How Does Bankruptcy Impact My Divorce?
When it comes to getting a fresh start, divorce and bankruptcy often go hand in hand. More than one-fifth of couples in the U.S. who divorce cite financial issues as the biggest reason for the demise of their marriage. When you are constantly arguing about money matters, it makes it difficult to live in harmony, and studies show that financial problems are a strong predictor of divorce.
Whether tension over money and unpaid bills was the overriding cause of your decision to divorce, finances are a common concern. In cases where there is a significant amount of marital debt, it might make sense to file a joint petition for bankruptcy to resolve these issues before filing for divorce. If one or the other spouse files for bankruptcy separately, this could create significant problems.
Bankruptcy Before or After Divorce?
When you have decided to divorce your spouse, you may be reluctant to add another legal matter to your already full plate. However, there are some excellent reasons for getting it all over with at once instead of waiting. If you and your spouse have joint debt, meaning debt that you hold together, or you are concerned about your spouse’s ability to meet their end of the financial obligations after the divorce, it could pay to be proactive with this process.
Kentucky is an “equitable distribution” state, which means that the courts will equally distribute each spouse’s fair share of assets and debts in a divorce. If you have taken on debt together, you will each be responsible for a portion of that debt. Even if you have a “hold harmless” clause that says your spouse’s creditors can’t come to you post-divorce, some creditors have found ways around these clauses to still pursue an ex-spouse for repayment.
If you file for bankruptcy before the divorce, this simplifies matters. Not only will you have a clearer picture of the marital assets and debts going into the divorce, but you will also have more peace of mind knowing that both parties can meet their financial obligations once the divorce is final. Since the financial matters related to the divorce itself are simplified, your legal costs should be lower as well.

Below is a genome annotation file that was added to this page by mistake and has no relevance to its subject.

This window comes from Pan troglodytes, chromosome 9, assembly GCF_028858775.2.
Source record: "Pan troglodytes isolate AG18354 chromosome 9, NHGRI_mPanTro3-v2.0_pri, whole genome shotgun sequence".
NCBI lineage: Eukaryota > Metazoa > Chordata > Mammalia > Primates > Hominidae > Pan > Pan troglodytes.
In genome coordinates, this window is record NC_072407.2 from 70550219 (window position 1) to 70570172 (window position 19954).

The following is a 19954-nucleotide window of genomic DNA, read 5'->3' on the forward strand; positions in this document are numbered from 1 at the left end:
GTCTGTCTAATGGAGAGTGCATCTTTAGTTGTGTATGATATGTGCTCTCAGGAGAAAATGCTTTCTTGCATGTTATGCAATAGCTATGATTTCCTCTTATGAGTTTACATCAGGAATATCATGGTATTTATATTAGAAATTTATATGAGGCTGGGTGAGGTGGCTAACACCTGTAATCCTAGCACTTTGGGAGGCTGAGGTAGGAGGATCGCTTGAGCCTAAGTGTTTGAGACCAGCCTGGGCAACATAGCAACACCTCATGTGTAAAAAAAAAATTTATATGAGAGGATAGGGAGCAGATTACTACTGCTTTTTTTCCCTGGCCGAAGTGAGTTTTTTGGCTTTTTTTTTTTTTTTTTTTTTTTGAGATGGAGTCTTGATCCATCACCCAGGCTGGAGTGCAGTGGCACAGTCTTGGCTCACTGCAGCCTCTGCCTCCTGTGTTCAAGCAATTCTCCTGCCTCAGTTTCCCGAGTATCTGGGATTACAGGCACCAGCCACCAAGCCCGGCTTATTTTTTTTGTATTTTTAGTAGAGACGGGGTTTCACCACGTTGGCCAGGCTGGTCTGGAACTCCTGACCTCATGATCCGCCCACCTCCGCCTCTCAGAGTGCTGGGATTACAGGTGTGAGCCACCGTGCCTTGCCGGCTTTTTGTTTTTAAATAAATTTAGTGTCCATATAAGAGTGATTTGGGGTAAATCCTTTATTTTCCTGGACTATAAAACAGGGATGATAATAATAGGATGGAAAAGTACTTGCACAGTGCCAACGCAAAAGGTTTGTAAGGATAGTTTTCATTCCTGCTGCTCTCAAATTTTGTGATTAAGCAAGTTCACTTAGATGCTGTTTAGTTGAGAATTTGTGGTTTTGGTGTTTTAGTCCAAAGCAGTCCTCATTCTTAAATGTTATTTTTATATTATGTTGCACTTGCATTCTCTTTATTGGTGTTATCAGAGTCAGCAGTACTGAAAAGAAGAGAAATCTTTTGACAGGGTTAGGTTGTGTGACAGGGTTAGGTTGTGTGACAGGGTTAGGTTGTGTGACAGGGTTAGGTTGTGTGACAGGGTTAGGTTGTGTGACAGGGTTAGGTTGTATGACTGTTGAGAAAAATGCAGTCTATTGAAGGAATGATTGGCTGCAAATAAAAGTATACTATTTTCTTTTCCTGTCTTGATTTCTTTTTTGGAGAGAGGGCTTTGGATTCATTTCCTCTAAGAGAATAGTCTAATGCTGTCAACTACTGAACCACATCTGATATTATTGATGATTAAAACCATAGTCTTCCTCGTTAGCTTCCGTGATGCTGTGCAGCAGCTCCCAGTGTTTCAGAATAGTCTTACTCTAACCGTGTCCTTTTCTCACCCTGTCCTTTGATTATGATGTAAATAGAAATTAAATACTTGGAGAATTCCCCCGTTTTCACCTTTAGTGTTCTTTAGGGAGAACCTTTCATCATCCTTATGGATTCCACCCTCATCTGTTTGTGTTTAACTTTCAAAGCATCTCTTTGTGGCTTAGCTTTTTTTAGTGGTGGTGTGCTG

Single vs. Joint Filing of Bankruptcy
Although you and your spouse no longer wish to be married, you might want to consider doing this last thing together before you officially file for divorce. Provided most of your debts are jointly held, it makes sense to file a joint bankruptcy. Otherwise, one spouse filing for bankruptcy will only discharge their portion of the debt, and the other will be left with the remaining bills.
Even if you have property that you want to protect in bankruptcy, you can probably accomplish this with the exemptions that are permitted by law. For example, Kentucky allows you to keep up to $5,000 worth of equity in a home used as a permanent residence as well as $2,500 equity in a vehicle, $3,000 worth of household furnishings, and $3,000 worth of equipment, tools, and livestock. If filing as a married couple, you can “double up” these exemptions. Other exemptions include child support, spousal support, public assistance, retirement funds, and insurance.
Other Considerations with Bankruptcy and Divorce in Kentucky
Divorce and bankruptcy are both complex issues that can create significant conflict in a union that is already strained. If you or your soon-to-be ex-spouse decide that you don’t want to file a joint petition for bankruptcy, you may receive some protections with an indemnification agreement. This can require a spouse to reimburse another for marital debts as well as prohibit discharging certain divorce obligations in bankruptcy.
If you are ready for a fresh start, you may have some red tape to cut through before you can begin your new life. Filing for bankruptcy is one way to simplify your financial future, provided it is done right. At Lanna Martin Kilgore, PLLC, we help people just like you with bankruptcy combined with agreed divorce matters. Contact our Bowling Green office now at 270.846.3700 or reach us online to schedule a confidential consultation.